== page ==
Mothers’ Attitudes toward Justice System Influence Adolescent Probationary Success
Mothers’ negative legitimacy attitudes toward the justice system indirectly predict increased youth re-offending. This is the bottom line of a recently published article in Psychology, Public Policy, and Law. Below is a summary of the research and findings as well as a translation of this research into practice.
Featured Article | Psychology, Public Policy, and Law| 2015, Vol. 21, No. 4, 432-441
Viewing Law and Order: Mothers’ and Sons’ Justice System Legitimacy Attitudes and Juvenile Recidivism
Caitlin Cavanagh, University of California, Irvine
Elizabeth Cauffman, University of California, Irvine
Negative attitudes toward the justice system are associated with higher rates of reoffending, but there is little information about how these negative attitudes are formed among youth. Despite the well-documented link between parents’ and children’s attitudes in other domains, no research has explored how parents’ attitudes toward the justice system may be associated with youth attitudes. The relation between youth and mother justice system legitimacy attitudes, and the effect these attitudes have on juvenile offenders’ reoffending behavior, was examined using structural equation modeling. Mothers and their sons (N = 315 pairs, 630 total) were interviewed after the son’s first arrest and again 12 months later. Results indicate that sons’ attitudes (directly) and mothers’ attitudes (indirectly) predicted increased youth self-reported reoffending 12 months after the first offense. Furthermore, mothers’ attitudes indirectly predicted youth official rearrests 12 months after the first offense. No racial differences were found. These findings provide evidence that mothers socialize youth attitudes toward the justice system, and suggest that family context may influence youth probationary success. When designing both legislation and interventions, practitioners and policymakers must keep in mind the broader family context in which youth offenders are embedded.
juvenile justice, legal socialization, procedural justice, developmental psychology, parenting
Summary of the Research
“Attitudes toward the legitimacy of the justice system describe the degree to which one views legal entities and processes as valid, effective, and fair. A negative attitude toward the justice system implies that one considers the justice system to be an invalid or unjust institution. As citizens view the justice system as less legitimate, they may feel justified in breaking the law. Thus, it is not surprising that more negative attitudes toward the justice system are associated with higher rates of offending. Importantly, as with adults, negative attitudes toward the justice system have been associated with higher rates of offending among adolescents. For this reason, it is important to evaluate the mechanism through which adolescents develop attitudes toward the justice system as one means of reducing juvenile offending. A likely, yet unexplored, mechanism of youth legal socialization is a youth’s parents. The family context is highly salient to youths’ general attitude socialization. A wealth of developmental psychological literature indicates that parents’ attitudes often shape those of their children across a diverse array of domains. To date, however, it is unknown whether parents socialize attitudes about the justice system to their children. The present study integrates criminological and psychological theory to explore how parents’ attitudes, toward justice system legitimacy are associated with youth justice system attitudes, and how each affect youth reoffending behavior” (p. 432).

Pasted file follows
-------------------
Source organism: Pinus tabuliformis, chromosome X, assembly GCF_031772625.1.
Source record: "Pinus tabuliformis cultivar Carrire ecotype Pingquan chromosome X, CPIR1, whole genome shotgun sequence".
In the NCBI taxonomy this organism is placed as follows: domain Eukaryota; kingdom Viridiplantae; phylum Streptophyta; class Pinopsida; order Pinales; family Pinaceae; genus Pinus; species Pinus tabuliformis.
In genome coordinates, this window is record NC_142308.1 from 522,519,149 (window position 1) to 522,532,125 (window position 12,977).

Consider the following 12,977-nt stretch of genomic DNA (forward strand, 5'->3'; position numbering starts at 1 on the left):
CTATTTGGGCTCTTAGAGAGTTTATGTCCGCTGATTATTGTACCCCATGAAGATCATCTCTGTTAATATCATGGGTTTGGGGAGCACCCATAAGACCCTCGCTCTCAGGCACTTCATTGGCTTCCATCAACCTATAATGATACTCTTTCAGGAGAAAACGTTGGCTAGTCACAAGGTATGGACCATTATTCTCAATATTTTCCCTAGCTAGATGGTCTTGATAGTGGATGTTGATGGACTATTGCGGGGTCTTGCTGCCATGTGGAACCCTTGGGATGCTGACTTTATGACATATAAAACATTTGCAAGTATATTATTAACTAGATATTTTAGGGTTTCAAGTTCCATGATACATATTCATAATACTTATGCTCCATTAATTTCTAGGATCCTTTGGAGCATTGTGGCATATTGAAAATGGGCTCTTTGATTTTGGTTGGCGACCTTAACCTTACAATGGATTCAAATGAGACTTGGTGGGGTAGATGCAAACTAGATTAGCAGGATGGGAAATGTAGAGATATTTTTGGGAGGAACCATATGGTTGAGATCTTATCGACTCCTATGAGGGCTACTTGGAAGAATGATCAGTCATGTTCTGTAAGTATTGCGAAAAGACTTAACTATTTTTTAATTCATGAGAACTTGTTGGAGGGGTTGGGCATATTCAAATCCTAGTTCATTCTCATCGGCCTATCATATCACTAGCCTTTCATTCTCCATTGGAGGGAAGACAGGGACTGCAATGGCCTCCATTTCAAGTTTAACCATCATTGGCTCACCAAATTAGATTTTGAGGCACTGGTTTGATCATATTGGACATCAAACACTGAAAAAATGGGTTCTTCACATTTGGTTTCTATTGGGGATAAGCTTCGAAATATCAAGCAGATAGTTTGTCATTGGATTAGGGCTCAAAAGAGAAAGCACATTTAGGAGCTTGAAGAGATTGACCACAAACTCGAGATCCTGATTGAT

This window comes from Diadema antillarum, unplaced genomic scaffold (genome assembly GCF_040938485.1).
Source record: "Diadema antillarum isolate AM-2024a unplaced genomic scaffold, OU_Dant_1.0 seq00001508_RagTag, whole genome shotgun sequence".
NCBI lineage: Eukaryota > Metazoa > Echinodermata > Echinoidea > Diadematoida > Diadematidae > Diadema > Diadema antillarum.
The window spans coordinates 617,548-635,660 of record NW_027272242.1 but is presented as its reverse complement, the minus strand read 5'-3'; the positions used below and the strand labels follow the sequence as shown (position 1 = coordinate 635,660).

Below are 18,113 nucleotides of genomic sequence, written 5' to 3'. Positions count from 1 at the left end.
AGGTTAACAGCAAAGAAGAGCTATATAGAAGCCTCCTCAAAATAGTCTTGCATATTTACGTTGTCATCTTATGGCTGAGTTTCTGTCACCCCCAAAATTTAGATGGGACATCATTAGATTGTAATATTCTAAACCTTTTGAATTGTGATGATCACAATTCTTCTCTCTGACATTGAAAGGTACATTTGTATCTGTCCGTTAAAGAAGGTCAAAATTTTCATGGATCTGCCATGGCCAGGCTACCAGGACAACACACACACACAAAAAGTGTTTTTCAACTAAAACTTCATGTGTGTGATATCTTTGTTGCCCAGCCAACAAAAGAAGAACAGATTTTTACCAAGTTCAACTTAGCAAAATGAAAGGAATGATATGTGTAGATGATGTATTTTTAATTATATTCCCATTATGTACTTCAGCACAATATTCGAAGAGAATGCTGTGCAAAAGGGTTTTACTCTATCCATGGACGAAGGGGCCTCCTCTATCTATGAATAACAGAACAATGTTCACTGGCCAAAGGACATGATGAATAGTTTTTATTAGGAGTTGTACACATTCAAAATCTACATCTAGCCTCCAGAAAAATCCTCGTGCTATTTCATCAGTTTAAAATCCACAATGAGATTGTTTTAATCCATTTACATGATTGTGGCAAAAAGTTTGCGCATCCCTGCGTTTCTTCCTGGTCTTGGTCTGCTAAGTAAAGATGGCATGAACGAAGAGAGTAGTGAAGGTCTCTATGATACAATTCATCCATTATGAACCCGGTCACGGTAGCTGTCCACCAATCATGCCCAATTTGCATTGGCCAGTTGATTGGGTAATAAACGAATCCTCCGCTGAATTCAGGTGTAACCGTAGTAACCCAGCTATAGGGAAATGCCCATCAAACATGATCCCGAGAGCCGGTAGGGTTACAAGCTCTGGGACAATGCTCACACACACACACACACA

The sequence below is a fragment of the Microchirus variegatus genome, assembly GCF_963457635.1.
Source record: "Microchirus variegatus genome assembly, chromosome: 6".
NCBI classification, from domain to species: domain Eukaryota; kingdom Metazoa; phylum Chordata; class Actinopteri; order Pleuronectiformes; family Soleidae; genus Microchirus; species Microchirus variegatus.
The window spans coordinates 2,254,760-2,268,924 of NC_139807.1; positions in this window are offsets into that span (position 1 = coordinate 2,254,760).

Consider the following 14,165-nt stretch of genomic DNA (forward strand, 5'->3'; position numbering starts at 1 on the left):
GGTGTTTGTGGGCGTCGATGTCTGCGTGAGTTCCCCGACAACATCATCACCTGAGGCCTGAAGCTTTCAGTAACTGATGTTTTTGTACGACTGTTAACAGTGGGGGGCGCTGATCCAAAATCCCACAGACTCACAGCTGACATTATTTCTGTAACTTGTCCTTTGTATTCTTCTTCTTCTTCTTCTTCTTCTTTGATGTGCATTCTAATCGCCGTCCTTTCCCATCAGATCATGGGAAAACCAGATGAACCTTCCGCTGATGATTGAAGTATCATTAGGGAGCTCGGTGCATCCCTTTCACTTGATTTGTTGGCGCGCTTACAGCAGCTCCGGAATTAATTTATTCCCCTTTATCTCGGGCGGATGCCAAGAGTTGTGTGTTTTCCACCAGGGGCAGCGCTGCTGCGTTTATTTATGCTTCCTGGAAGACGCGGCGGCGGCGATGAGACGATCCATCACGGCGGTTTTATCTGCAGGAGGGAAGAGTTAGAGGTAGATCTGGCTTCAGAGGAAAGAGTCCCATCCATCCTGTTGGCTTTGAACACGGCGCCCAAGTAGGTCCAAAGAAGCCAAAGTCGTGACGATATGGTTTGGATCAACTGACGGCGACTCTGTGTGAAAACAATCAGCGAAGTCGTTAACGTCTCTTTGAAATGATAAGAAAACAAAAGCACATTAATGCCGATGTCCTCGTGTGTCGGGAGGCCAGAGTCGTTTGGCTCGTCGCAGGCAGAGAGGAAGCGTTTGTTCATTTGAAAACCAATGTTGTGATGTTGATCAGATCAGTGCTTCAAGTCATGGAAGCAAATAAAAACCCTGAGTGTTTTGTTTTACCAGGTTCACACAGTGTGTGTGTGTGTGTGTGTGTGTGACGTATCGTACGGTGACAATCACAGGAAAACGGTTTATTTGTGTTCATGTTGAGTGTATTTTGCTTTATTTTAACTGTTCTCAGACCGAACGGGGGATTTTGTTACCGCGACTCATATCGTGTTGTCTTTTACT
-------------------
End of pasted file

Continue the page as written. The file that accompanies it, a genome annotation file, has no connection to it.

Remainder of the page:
“Youth base their legitimacy attitudes on the accrual of personal or vicarious experiences. Thus, a youth’s context (attitudes and factual experiences of family, peers, and the neighborhood) is particularly influential in informing the youth’s conception of justice system legitimacy. There is evidence that youth views toward justice system legitimacy are associated with juvenile offending, recidivating, and rule-violating behavior in both delinquent samples and in community samples. When youths low in justice system legitimacy violate the law, they may induce a belief-enforcing response from legal actors, perpetuating a cycle of distrust and offending” (p.433).
“There is evidence that youths adopt parents’ (particularly mothers’) attitudes toward antisocial behavior, risk-taking, and violence. Much of the present research on the intergenerational transmission of attitudes is limited in that studies only report the parents’ attitudes as perceived by the adolescent. Few studies have measured both the parents’ and the youths’ attitudes simultaneously. In addition, no research has been conducted on parents’ justice system legitimacy attitudes (trust of the justice system) may relate to youth legitimacy attitudes. The present study addressed both of these gaps through a dual-reporter study of the transmission of justice system legitimacy attitudes from parent to child. If parents do influence their children’s attitudes toward the justice system, adolescent offenders may adopt their parents’ low legitimacy attitudes, leading these youths to persist in lawbreaking behaviors” (pp. 433-434).